We are mind, body and spirit. Your spiritual toolset should have different tools that support you in this way. There are so many good practices available. In general, however, I have found in my experience with clients that people tend to get better results when they utilize a wide range of tools instead of focusing deeply on only one. Even if you do different practices half-way or only at novice level, that is still better than becoming an expert in one practice. It’s the cross-blend of tools which address the body, mind and spirit that creates the best result, rather than one specific tool. Sometimes people tend to focus on the one practice they do the most, and sometimes forget that there are other types of support they need.
Here are 10 practices, grouped by type, that I’ve found to be helpful. Consider them for your spiritual toolset.
For Your Mind1. Meditation – whether guided, unguided, in movement or in stillness, any kind of meditation is better than none at all. Pick a style you like and commit to meditating regularly. Clinical research has shown that meditation for an uninterrupted length of at least 11 minutes a day is a threshold that starts to produce additional health benefits. But even a few minutes of clearing your mind will do wonders for your stress level.
2. EFT – Sometimes called “tapping” or “Emotional Freedom Technique”, EFT is a powerful technique for releasing stuck energies in your mind so you can move forward in your life. Our minds, left to their own clever devices, tend to focus on trying to understand things. But understanding does not always bring relief. Tapping, when done properly, can bring in relief. Basic EFT how-to instructions are readily available on the internet. For deeper work, consider work with a practitioner.
3. Journaling – by putting thoughts on to paper and getting them out of your head, journaling can be cathartic, insightful, and clarifying. It is often easier to let things go, once they are fully expressed and worked through.
For Your Body4. Exercise – No other practices can substitute for the benefits of physical movement. Your body is a spiritual instrument, and it requires the right maintenance. Consider that exercise is a spiritual practice. The Shaolin monks in ancient China understood this, and that is why they practiced deep meditation and vigorous exercise. Exercise improves the quality of meditation. Most people simply don’t move enough every day. This impacts our physical and emotional health. Find a way of moving that you like. This could be hiking, dance, a brisk walk, or a trip to the gym. For best results, focus on getting your heart rate up for at least 30 minutes at a time, 3 – 4x/week. You’ll feel the stress relief quickly.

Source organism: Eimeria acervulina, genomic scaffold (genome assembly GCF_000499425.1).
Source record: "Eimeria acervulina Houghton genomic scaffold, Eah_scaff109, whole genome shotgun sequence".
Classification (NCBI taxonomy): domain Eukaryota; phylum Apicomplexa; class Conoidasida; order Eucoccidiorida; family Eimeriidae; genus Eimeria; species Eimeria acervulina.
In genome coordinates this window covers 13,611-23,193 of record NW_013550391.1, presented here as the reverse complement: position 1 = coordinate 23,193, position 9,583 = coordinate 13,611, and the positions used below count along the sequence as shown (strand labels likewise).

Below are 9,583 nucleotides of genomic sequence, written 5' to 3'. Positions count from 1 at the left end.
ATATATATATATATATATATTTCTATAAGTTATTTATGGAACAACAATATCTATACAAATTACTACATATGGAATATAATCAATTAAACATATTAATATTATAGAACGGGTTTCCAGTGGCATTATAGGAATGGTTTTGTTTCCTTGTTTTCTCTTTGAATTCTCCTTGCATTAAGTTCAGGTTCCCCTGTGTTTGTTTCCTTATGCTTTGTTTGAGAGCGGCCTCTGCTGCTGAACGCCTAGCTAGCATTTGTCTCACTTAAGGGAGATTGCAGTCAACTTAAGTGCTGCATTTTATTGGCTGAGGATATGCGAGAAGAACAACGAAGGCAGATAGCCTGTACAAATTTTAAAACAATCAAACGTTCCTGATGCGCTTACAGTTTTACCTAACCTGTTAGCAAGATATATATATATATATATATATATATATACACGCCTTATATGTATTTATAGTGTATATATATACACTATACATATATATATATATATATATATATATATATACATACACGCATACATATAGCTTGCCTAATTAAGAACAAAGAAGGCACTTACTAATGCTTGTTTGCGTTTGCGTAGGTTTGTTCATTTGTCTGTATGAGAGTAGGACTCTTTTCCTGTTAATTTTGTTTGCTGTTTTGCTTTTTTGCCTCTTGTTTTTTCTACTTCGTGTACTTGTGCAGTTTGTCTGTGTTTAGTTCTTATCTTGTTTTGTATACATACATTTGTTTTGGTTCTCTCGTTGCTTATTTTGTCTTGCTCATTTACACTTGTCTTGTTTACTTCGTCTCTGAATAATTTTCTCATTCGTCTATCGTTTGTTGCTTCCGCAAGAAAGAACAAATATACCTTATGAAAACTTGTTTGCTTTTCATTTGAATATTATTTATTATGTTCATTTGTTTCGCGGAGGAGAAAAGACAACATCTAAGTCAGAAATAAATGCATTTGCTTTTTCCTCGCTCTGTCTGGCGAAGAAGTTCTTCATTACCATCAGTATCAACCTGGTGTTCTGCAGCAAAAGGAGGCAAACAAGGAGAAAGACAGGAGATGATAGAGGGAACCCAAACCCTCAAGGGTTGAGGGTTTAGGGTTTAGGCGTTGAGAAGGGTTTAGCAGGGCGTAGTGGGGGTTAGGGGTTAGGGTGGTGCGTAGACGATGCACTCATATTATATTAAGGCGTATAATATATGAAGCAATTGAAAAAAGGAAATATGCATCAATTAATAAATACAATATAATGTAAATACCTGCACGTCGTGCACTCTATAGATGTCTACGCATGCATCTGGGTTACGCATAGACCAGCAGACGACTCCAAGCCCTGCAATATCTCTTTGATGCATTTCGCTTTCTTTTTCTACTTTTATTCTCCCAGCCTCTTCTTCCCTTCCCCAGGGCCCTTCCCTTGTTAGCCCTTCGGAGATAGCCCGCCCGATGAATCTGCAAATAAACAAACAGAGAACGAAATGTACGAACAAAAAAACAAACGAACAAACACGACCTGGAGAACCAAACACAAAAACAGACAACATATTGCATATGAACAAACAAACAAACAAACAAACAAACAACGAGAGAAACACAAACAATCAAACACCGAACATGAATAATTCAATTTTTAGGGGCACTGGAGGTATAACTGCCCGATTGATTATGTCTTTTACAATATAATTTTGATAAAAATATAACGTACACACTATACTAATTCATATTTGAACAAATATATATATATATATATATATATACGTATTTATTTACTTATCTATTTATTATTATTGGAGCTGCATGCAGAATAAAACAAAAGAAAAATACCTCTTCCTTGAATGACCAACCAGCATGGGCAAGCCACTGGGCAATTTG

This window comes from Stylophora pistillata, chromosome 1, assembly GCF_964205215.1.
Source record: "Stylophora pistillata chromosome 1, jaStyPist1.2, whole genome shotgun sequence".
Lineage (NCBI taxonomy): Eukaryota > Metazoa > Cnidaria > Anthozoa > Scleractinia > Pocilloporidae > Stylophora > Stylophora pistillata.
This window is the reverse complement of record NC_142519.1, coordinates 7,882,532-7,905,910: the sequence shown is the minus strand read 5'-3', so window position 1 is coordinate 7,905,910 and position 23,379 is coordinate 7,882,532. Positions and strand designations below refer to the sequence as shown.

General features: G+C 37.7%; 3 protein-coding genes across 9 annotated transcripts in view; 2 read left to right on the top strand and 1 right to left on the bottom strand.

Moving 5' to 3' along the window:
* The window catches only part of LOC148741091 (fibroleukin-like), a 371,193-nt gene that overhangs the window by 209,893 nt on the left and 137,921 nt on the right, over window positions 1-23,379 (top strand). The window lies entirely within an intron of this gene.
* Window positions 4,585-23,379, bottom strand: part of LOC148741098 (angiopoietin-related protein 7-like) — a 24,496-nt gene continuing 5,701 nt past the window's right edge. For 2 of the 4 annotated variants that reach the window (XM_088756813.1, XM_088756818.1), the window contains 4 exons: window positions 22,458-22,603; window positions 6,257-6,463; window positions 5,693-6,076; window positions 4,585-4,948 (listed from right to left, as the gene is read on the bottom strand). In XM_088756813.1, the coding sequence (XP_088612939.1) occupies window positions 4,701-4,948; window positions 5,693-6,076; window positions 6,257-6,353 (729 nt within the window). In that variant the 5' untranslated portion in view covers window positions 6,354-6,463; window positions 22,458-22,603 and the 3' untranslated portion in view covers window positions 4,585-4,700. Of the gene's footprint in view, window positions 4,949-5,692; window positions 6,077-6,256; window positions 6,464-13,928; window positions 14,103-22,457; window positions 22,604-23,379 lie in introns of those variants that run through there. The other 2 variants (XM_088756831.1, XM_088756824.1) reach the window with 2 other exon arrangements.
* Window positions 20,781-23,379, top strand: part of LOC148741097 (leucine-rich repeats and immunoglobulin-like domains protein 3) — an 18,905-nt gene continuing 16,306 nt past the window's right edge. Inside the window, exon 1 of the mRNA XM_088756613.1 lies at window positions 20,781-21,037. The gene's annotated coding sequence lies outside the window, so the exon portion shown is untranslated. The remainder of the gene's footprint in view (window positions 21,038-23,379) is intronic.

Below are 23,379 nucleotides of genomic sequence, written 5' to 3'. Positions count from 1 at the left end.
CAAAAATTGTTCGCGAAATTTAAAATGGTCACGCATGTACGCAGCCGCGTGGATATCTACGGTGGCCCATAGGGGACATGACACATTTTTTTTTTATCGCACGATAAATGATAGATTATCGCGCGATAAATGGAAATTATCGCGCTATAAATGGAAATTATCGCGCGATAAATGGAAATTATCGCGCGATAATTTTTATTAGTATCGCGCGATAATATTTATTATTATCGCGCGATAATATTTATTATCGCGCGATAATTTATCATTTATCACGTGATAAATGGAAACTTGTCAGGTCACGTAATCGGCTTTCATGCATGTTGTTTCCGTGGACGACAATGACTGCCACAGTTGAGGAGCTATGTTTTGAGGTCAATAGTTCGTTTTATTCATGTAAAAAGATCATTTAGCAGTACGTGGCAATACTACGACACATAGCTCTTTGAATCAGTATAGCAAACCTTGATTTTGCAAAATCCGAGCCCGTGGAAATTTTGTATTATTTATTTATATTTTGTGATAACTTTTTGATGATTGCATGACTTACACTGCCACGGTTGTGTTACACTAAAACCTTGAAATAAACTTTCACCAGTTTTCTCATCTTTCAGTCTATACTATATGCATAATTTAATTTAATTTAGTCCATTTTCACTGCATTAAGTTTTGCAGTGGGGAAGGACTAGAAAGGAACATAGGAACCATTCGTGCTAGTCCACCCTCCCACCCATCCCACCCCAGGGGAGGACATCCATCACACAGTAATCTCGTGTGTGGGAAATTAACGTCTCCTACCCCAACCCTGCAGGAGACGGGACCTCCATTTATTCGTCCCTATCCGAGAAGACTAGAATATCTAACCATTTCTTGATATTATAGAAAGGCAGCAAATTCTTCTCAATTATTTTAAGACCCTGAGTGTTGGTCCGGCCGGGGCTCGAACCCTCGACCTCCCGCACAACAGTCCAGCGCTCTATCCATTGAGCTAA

5. Time in nature – We were meant to be more connected to the earth than most of us are living these days. Make a conscious effort to reconnect to Mother Earth. It can be as simple as “earthing”, which is the practice of standing on the earth with your bare feet, letting the power of the Earth’s magnetic core fill you. Nature reaches us in a way nothing else can.
6. Embodiment awareness – Most people live in their heads and energetically outside their bodies. This makes people irritable and feeling off center. Embodiment practices put our awareness back into our bodies so we can feel better, more in balance. This can be done through tai chi, yoga, martial arts, Art of Feminine Presence ®practices, massage, or body energetic healing practices, such as Reiki or acupuncture.
For Your Spirit7. Shadow work – This is one of the most powerful tools in self-growth and consciousness work. “Shadow work” addresses the parts of ourselves we don’t know very well , the parts of us we have disowned that are in our blind spots. Once we integrate these parts of ourselves back in, immense personal and spiritual power is reclaimed. One book that covers this is, “The Light Chasers” by Debbie Ford. Shadow work is easier with a mentor but you can do a lot for yourself by being curious and open.
8. An attitude of gratitude – It can be hard to look for gratitude when things are challenging, but it is one of the most powerful spiritual practices you can do. I find it more powerful to hold gratitude for the smallest, tiniest of things each day, rather than reciting gratitude for the bigger, obvious things. The size of the thing you are grateful for doesn’t matter as much as how much you noticed and appreciated it.
9. Archetype work -- A powerful line of spiritual inquiry and inner growth, working with archetypes is about understanding universal patterns and our inner world. Things stop feeling so raw as we develop insight in moving from personal into a more trans-personal or universal perspective. There are several archetype systems you can explore, ranging from the Jungian Enneagram system to Caroline Myss’ “Sacred Contracts” work, to books that delve into collective myth like Clarissa Este’s “Women Who Run With the Wolves”. Be curious about archetypes and allow the universal power of them to help guide you on your journey. A mentor can help with this type of work.
10. Relationship Nurturing – Make it a conscious practice to feed and connect with your most important relationships every day. This includes yourself. We all have a basic need for connection with others in order to thrive. Treat your relationships with the care they deserve. It’s easy to take them for granted when we are under stress. So now you have 10 practices to consider. Don’t worry about trying to develop mastery in any of them. Instead, take bits and pieces of them, along with a bit of commitment to yourself to mix and match, and watch yourself move forward more easily in your life.
What do you think? I welcome your comments!
Certified energy healer and mentor, helping smart, intuitive, perfectionist women create happiness and success in an imperfect world
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